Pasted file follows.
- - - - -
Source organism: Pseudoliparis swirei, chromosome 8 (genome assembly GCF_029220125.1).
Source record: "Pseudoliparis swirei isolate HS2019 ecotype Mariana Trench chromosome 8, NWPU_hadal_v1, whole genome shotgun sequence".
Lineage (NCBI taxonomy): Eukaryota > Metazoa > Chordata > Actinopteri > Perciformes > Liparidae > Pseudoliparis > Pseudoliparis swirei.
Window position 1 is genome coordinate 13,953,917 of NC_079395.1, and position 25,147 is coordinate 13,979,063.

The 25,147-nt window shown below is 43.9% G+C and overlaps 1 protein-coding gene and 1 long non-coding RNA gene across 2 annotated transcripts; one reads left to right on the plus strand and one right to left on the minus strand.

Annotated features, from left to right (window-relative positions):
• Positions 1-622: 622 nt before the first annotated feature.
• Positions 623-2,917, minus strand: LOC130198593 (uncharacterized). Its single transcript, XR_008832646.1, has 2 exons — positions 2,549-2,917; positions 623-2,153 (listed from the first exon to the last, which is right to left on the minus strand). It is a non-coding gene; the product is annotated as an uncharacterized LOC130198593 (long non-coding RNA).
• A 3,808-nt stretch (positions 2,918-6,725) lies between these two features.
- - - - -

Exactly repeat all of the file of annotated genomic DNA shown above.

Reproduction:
Source organism: Pseudoliparis swirei, chromosome 8 (genome assembly GCF_029220125.1).
Source record: "Pseudoliparis swirei isolate HS2019 ecotype Mariana Trench chromosome 8, NWPU_hadal_v1, whole genome shotgun sequence".
Lineage (NCBI taxonomy): Eukaryota > Metazoa > Chordata > Actinopteri > Perciformes > Liparidae > Pseudoliparis > Pseudoliparis swirei.
Window position 1 is genome coordinate 13,953,917 of NC_079395.1, and position 25,147 is coordinate 13,979,063.

The 25,147-nt window shown below is 43.9% G+C and overlaps 1 protein-coding gene and 1 long non-coding RNA gene across 2 annotated transcripts; one reads left to right on the plus strand and one right to left on the minus strand.

Annotated features, from left to right (window-relative positions):
• Positions 1-622: 622 nt before the first annotated feature.
• Positions 623-2,917, minus strand: LOC130198593 (uncharacterized). Its single transcript, XR_008832646.1, has 2 exons — positions 2,549-2,917; positions 623-2,153 (listed from the first exon to the last, which is right to left on the minus strand). It is a non-coding gene; the product is annotated as an uncharacterized LOC130198593 (long non-coding RNA).
• A 3,808-nt stretch (positions 2,918-6,725) lies between these two features.